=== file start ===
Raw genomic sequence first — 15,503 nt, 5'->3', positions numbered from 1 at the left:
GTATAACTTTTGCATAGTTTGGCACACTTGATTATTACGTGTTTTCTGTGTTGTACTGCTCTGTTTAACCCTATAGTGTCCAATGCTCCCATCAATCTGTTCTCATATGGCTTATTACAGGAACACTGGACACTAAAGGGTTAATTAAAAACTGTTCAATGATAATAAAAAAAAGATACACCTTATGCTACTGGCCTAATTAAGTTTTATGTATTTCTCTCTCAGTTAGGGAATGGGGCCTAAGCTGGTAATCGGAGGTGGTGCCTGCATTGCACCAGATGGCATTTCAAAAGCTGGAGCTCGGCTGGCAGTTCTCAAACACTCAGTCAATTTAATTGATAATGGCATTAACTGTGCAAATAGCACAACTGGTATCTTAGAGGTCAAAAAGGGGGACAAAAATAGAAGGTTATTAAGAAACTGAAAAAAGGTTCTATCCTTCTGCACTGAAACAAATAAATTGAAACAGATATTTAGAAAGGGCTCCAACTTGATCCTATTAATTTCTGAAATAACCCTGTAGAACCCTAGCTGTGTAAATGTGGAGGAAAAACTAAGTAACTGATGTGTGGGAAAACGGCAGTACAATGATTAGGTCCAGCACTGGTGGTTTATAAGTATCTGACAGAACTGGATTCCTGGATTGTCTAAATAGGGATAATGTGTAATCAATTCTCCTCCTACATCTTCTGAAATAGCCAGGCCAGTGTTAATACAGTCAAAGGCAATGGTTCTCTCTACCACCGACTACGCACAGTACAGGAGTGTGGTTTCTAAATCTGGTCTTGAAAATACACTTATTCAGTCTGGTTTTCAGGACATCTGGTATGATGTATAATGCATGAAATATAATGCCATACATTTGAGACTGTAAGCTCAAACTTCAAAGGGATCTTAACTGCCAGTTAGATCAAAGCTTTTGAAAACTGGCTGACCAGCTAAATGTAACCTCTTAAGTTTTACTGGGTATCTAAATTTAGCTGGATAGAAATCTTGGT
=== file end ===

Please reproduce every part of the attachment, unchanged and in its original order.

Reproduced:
Raw genomic sequence first — 15,503 nt, 5'->3', positions numbered from 1 at the left:
GTATAACTTTTGCATAGTTTGGCACACTTGATTATTACGTGTTTTCTGTGTTGTACTGCTCTGTTTAACCCTATAGTGTCCAATGCTCCCATCAATCTGTTCTCATATGGCTTATTACAGGAACACTGGACACTAAAGGGTTAATTAAAAACTGTTCAATGATAATAAAAAAAAGATACACCTTATGCTACTGGCCTAATTAAGTTTTATGTATTTCTCTCTCAGTTAGGGAATGGGGCCTAAGCTGGTAATCGGAGGTGGTGCCTGCATTGCACCAGATGGCATTTCAAAAGCTGGAGCTCGGCTGGCAGTTCTCAAACACTCAGTCAATTTAATTGATAATGGCATTAACTGTGCAAATAGCACAACTGGTATCTTAGAGGTCAAAAAGGGGGACAAAAATAGAAGGTTATTAAGAAACTGAAAAAAGGTTCTATCCTTCTGCACTGAAACAAATAAATTGAAACAGATATTTAGAAAGGGCTCCAACTTGATCCTATTAATTTCTGAAATAACCCTGTAGAACCCTAGCTGTGTAAATGTGGAGGAAAAACTAAGTAACTGATGTGTGGGAAAACGGCAGTACAATGATTAGGTCCAGCACTGGTGGTTTATAAGTATCTGACAGAACTGGATTCCTGGATTGTCTAAATAGGGATAATGTGTAATCAATTCTCCTCCTACATCTTCTGAAATAGCCAGGCCAGTGTTAATACAGTCAAAGGCAATGGTTCTCTCTACCACCGACTACGCACAGTACAGGAGTGTGGTTTCTAAATCTGGTCTTGAAAATACACTTATTCAGTCTGGTTTTCAGGACATCTGGTATGATGTATAATGCATGAAATATAATGCCATACATTTGAGACTGTAAGCTCAAACTTCAAAGGGATCTTAACTGCCAGTTAGATCAAAGCTTTTGAAAACTGGCTGACCAGCTAAATGTAACCTCTTAAGTTTTACTGGGTATCTAAATTTAGCTGGATAGAAATCTTGGT